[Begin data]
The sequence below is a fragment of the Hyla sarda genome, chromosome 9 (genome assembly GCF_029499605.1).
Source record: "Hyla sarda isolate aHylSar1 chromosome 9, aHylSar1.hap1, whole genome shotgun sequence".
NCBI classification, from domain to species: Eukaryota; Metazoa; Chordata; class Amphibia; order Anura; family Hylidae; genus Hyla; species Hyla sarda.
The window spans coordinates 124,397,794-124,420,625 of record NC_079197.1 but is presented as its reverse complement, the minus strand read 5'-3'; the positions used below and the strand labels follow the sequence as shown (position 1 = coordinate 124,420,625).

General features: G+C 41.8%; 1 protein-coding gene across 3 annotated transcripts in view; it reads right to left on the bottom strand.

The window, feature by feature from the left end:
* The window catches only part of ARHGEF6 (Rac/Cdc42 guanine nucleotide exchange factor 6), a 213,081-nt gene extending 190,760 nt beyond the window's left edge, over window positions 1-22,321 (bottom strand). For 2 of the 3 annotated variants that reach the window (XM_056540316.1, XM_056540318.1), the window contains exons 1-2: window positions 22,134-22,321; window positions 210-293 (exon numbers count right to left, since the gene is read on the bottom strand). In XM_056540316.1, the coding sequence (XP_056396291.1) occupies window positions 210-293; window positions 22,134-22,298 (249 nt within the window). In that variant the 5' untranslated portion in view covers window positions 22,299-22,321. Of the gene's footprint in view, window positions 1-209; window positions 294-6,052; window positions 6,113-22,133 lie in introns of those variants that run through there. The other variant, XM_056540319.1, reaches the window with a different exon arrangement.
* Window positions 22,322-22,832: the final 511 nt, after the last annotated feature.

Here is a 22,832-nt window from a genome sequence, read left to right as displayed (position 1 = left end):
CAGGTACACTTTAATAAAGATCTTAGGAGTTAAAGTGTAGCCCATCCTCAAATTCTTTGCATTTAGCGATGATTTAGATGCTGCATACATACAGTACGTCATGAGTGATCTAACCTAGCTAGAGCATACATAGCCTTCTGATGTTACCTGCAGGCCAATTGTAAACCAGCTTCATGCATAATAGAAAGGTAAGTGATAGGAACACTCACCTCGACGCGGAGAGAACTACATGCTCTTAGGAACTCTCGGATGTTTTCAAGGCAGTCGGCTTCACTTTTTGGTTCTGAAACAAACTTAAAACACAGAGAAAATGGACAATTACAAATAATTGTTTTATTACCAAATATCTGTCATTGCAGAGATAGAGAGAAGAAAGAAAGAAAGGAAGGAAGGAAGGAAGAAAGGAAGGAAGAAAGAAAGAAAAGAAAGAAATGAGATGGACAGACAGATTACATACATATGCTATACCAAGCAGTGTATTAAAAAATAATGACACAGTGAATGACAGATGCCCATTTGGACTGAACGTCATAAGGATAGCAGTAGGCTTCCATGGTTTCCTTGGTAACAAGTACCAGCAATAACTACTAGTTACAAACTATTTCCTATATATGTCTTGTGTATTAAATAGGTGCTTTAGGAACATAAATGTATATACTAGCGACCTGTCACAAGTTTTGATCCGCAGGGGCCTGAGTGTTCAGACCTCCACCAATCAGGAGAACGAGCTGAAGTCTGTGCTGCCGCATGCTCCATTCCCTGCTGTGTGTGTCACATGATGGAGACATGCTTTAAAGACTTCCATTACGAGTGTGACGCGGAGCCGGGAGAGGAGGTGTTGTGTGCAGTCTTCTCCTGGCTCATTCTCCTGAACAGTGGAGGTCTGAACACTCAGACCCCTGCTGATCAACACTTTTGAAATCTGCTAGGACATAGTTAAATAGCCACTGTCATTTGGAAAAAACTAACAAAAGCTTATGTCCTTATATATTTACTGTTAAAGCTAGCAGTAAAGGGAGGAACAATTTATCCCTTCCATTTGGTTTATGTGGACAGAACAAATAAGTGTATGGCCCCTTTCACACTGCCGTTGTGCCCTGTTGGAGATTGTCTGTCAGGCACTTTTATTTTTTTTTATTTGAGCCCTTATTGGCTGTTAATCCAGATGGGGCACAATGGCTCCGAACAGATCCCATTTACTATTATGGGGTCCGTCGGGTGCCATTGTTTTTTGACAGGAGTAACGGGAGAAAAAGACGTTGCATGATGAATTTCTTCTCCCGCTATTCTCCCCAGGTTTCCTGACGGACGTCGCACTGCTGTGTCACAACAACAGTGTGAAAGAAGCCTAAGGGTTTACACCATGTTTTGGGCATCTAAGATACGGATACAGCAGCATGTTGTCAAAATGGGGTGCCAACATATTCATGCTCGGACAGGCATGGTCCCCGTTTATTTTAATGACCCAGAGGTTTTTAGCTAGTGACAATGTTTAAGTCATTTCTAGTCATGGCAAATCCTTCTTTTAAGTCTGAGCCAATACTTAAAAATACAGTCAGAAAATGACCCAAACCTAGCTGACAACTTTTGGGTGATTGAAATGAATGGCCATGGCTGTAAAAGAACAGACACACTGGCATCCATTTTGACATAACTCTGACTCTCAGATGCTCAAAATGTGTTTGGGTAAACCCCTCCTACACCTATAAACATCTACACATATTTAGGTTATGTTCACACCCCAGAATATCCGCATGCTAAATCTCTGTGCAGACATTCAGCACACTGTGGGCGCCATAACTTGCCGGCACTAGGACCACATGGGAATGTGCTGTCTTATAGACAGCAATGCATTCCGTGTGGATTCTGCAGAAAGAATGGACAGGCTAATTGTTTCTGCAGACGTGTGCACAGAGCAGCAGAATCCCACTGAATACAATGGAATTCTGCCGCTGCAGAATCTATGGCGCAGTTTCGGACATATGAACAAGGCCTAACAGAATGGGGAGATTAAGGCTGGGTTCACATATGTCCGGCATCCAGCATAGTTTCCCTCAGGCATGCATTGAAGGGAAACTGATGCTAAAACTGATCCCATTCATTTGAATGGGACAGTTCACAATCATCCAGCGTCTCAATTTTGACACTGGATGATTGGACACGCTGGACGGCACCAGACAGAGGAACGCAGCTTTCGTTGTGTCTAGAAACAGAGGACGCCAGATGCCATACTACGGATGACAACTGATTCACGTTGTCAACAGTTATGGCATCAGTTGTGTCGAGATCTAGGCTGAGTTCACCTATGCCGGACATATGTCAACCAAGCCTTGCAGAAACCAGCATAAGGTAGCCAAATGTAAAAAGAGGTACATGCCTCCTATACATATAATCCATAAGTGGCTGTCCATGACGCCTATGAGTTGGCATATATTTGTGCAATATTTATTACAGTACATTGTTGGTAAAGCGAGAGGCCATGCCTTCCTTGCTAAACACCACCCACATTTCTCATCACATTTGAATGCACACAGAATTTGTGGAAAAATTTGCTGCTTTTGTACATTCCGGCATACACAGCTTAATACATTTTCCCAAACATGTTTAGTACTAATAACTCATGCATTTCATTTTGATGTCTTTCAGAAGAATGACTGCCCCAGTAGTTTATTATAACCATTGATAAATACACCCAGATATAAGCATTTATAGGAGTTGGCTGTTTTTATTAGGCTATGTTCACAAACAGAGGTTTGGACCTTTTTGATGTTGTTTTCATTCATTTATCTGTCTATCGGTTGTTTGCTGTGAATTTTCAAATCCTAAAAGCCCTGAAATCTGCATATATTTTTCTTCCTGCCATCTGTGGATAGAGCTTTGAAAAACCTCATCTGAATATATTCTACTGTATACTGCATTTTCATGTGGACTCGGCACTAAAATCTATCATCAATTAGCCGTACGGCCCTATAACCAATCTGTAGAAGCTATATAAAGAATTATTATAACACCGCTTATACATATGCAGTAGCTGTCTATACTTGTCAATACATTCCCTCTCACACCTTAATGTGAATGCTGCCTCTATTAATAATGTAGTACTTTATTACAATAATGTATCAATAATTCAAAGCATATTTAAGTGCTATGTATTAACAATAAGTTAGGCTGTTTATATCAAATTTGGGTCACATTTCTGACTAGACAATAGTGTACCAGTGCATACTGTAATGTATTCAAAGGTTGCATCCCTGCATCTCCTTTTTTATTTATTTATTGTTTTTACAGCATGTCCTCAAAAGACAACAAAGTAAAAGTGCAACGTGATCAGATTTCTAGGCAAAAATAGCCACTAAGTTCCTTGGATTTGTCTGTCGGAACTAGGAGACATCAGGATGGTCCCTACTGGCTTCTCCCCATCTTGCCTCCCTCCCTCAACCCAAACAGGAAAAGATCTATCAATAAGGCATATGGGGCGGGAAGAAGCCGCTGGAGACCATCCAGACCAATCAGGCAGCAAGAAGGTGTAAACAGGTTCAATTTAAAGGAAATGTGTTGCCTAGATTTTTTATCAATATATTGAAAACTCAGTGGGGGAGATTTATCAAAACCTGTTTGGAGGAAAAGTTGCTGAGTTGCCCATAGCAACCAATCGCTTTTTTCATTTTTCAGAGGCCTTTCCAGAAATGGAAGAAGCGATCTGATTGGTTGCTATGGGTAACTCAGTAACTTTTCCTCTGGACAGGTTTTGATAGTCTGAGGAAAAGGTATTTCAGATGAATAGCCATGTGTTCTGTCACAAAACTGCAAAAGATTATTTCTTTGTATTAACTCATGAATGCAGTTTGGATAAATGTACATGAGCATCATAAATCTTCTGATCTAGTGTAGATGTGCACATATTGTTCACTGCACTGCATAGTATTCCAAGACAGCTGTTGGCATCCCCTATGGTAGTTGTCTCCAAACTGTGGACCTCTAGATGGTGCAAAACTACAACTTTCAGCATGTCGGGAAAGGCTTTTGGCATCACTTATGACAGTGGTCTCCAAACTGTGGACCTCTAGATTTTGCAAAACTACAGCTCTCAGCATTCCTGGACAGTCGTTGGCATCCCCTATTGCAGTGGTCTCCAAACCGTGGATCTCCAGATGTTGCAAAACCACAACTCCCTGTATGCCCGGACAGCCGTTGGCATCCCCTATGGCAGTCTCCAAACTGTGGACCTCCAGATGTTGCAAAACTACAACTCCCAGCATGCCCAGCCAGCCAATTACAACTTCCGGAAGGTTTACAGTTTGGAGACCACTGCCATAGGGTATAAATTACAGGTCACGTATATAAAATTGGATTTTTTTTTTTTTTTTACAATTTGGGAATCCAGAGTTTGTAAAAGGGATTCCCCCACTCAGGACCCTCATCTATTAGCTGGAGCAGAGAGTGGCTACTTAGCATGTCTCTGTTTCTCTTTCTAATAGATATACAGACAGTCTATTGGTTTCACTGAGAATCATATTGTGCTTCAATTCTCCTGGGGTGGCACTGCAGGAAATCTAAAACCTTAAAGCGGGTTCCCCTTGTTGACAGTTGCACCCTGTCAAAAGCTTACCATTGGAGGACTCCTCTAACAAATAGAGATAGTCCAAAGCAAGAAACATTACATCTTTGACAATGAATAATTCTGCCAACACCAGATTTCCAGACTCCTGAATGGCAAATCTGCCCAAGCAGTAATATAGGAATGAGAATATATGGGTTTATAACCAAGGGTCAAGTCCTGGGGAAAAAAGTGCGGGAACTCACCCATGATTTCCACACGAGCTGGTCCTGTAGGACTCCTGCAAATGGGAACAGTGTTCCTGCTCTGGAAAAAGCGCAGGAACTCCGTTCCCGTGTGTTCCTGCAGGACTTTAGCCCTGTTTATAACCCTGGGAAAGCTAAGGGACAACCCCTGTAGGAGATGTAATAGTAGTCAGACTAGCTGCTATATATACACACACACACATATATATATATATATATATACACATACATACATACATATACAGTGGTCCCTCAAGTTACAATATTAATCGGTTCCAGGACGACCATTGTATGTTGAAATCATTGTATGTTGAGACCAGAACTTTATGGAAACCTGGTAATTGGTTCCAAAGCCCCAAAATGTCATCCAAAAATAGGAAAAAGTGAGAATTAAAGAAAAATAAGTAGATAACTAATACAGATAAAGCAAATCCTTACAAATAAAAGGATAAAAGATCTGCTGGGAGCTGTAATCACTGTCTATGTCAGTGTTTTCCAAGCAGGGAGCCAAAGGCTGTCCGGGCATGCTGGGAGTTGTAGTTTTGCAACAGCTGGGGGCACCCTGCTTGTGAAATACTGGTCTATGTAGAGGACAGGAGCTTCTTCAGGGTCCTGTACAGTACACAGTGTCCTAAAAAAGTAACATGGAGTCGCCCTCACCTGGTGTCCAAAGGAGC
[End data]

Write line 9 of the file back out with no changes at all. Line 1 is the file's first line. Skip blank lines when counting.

Here is a 22,832-nt window from a genome sequence, read left to right as displayed (position 1 = left end):